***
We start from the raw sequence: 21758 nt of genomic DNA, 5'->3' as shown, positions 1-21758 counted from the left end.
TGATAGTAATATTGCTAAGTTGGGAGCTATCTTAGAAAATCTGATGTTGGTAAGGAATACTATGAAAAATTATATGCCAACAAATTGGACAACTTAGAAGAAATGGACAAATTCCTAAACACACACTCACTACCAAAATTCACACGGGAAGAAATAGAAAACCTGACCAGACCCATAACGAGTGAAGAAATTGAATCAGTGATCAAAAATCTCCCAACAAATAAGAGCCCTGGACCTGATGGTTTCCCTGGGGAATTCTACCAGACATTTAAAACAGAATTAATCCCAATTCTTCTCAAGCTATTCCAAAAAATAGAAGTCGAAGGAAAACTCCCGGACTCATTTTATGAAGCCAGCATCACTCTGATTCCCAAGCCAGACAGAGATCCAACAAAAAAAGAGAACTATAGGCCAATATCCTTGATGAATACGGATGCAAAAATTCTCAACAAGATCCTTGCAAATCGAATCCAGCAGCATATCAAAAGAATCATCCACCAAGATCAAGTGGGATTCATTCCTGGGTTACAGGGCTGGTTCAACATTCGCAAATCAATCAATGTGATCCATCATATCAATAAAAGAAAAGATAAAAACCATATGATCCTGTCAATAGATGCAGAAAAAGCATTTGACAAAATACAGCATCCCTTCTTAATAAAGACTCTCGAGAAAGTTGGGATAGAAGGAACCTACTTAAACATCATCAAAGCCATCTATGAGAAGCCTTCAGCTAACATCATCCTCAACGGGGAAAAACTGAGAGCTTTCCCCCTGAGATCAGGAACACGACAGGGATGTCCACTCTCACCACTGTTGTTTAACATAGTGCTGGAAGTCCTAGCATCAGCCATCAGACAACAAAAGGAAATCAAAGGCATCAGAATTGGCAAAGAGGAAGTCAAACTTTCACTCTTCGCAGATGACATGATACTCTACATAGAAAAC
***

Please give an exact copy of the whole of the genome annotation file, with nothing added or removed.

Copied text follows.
We start from the raw sequence: 21758 nt of genomic DNA, 5'->3' as shown, positions 1-21758 counted from the left end.
TGATAGTAATATTGCTAAGTTGGGAGCTATCTTAGAAAATCTGATGTTGGTAAGGAATACTATGAAAAATTATATGCCAACAAATTGGACAACTTAGAAGAAATGGACAAATTCCTAAACACACACTCACTACCAAAATTCACACGGGAAGAAATAGAAAACCTGACCAGACCCATAACGAGTGAAGAAATTGAATCAGTGATCAAAAATCTCCCAACAAATAAGAGCCCTGGACCTGATGGTTTCCCTGGGGAATTCTACCAGACATTTAAAACAGAATTAATCCCAATTCTTCTCAAGCTATTCCAAAAAATAGAAGTCGAAGGAAAACTCCCGGACTCATTTTATGAAGCCAGCATCACTCTGATTCCCAAGCCAGACAGAGATCCAACAAAAAAAGAGAACTATAGGCCAATATCCTTGATGAATACGGATGCAAAAATTCTCAACAAGATCCTTGCAAATCGAATCCAGCAGCATATCAAAAGAATCATCCACCAAGATCAAGTGGGATTCATTCCTGGGTTACAGGGCTGGTTCAACATTCGCAAATCAATCAATGTGATCCATCATATCAATAAAAGAAAAGATAAAAACCATATGATCCTGTCAATAGATGCAGAAAAAGCATTTGACAAAATACAGCATCCCTTCTTAATAAAGACTCTCGAGAAAGTTGGGATAGAAGGAACCTACTTAAACATCATCAAAGCCATCTATGAGAAGCCTTCAGCTAACATCATCCTCAACGGGGAAAAACTGAGAGCTTTCCCCCTGAGATCAGGAACACGACAGGGATGTCCACTCTCACCACTGTTGTTTAACATAGTGCTGGAAGTCCTAGCATCAGCCATCAGACAACAAAAGGAAATCAAAGGCATCAGAATTGGCAAAGAGGAAGTCAAACTTTCACTCTTCGCAGATGACATGATACTCTACATAGAAAAC